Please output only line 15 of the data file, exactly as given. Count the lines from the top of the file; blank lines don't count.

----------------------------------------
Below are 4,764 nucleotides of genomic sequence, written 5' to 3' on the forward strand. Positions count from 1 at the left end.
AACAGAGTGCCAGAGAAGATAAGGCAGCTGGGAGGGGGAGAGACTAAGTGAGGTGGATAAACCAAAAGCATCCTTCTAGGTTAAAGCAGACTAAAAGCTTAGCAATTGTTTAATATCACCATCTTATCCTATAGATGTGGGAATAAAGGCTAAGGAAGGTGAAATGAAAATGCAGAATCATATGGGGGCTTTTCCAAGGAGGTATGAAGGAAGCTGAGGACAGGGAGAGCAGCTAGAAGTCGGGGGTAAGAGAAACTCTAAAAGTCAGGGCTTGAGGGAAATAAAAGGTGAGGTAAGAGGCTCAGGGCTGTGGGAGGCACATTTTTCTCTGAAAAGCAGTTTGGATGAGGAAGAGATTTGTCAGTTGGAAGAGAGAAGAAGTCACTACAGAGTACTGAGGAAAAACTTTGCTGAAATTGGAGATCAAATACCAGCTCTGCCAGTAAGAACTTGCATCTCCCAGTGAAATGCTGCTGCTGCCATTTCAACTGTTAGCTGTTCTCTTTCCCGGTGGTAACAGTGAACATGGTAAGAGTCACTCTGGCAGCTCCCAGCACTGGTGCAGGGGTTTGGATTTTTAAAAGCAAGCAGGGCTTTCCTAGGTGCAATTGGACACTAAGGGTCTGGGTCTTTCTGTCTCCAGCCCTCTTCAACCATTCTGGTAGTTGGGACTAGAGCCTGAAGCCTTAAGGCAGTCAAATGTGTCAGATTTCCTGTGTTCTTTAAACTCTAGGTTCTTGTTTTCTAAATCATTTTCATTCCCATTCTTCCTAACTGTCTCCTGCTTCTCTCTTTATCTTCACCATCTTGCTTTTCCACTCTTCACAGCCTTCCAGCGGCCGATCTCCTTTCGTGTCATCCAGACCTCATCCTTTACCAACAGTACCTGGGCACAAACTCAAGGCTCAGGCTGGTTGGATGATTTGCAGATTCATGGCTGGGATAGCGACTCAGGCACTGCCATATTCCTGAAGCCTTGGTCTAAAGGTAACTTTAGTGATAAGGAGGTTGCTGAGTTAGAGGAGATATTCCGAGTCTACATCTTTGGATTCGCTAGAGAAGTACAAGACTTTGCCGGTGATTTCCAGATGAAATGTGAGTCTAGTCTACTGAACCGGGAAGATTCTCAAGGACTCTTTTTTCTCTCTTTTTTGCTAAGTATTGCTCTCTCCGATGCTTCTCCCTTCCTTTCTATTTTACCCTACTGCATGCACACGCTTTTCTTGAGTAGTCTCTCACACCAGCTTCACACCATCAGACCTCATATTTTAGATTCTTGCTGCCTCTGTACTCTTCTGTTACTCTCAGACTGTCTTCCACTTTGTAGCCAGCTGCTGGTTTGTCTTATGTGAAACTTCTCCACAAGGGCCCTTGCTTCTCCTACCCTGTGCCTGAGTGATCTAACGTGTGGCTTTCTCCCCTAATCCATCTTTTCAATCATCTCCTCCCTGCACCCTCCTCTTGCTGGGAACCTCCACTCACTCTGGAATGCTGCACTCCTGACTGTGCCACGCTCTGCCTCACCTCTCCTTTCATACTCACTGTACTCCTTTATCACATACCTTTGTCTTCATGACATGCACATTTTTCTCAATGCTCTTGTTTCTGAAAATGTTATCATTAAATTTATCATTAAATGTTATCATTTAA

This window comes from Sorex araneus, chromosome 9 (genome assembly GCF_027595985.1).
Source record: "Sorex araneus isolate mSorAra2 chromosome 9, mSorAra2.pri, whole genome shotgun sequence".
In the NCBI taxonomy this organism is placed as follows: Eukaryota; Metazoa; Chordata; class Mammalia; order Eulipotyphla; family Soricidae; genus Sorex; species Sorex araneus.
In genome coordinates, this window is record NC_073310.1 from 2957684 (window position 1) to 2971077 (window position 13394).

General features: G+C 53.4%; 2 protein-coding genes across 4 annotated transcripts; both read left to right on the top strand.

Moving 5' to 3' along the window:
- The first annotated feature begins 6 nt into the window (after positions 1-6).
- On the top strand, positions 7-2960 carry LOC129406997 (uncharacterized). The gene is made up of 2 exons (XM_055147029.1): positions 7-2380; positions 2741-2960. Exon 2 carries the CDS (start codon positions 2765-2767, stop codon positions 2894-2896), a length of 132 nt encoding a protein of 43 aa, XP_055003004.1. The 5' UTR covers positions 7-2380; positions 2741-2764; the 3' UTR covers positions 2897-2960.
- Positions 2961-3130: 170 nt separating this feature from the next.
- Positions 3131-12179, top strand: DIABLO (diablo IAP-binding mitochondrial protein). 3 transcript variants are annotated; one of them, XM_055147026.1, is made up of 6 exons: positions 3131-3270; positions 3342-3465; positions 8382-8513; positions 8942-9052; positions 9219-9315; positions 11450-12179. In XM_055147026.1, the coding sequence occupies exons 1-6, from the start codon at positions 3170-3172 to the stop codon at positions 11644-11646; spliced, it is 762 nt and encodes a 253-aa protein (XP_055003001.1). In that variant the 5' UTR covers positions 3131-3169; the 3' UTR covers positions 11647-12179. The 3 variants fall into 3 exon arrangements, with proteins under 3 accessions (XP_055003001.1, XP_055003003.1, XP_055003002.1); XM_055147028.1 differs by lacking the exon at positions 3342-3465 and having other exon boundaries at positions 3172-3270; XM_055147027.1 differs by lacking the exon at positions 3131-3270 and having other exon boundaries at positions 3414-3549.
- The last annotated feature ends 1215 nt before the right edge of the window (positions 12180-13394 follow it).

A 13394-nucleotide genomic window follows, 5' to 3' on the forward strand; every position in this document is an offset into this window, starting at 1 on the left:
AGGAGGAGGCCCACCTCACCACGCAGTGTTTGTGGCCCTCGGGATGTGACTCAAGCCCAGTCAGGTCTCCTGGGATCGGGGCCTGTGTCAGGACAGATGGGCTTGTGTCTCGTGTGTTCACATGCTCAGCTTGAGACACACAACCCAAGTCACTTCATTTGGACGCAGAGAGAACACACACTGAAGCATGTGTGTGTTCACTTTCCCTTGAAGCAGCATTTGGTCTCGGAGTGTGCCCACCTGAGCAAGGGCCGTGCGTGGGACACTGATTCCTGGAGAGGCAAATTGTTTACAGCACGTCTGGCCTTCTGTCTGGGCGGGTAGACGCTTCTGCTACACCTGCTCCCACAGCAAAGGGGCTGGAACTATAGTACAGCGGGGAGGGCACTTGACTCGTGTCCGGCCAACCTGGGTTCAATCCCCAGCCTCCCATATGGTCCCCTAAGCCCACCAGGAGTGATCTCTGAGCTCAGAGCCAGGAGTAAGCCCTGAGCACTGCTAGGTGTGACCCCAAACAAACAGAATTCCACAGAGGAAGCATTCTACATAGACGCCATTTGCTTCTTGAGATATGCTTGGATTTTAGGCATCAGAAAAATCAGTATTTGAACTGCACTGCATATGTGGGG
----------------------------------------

AGGAGGAGGCCCACCTCACCACGCAGTGTTTGTGGCCCTCGGGATGTGACTCAAGCCCAGTCAGGTCTCCTGGGATCGGGGCCTGTGTCAGGACAGATGGGCTTGTGTCTCGTGTGTTCACATGCTCAGCTTGAGACACACAACCCAAGTCACTTCATTTGGACGCAGAGAGAACACACACTGAAGCATGTGTGTGTTCACTTTCCCTTGAAGCAGCATTTGGTCTCGGAGTGTGCCCACCTGAGCAAGGGCCGTGCGTGGGACACTGATTCCTGGAGAGGCAAATTGTTTACAGCACGTCTGGCCTTCTGTCTGGGCGGGTAGACGCTTCTGCTACACCTGCTCCCACAGCAAAGGGGCTGGAACTATAGTACAGCGGGGAGGGCACTTGACTCGTGTCCGGCCAACCTGGGTTCAATCCCCAGCCTCCCATATGGTCCCCTAAGCCCACCAGGAGTGATCTCTGAGCTCAGAGCCAGGAGTAAGCCCTGAGCACTGCTAGGTGTGACCCCAAACAAACAGAATTCCACAGAGGAAGCATTCTACATAGACGCCATTTGCTTCTTGAGATATGCTTGGATTTTAGGCATCAGAAAAATCAGTATTTGAACTGCACTGCATATGTGGGG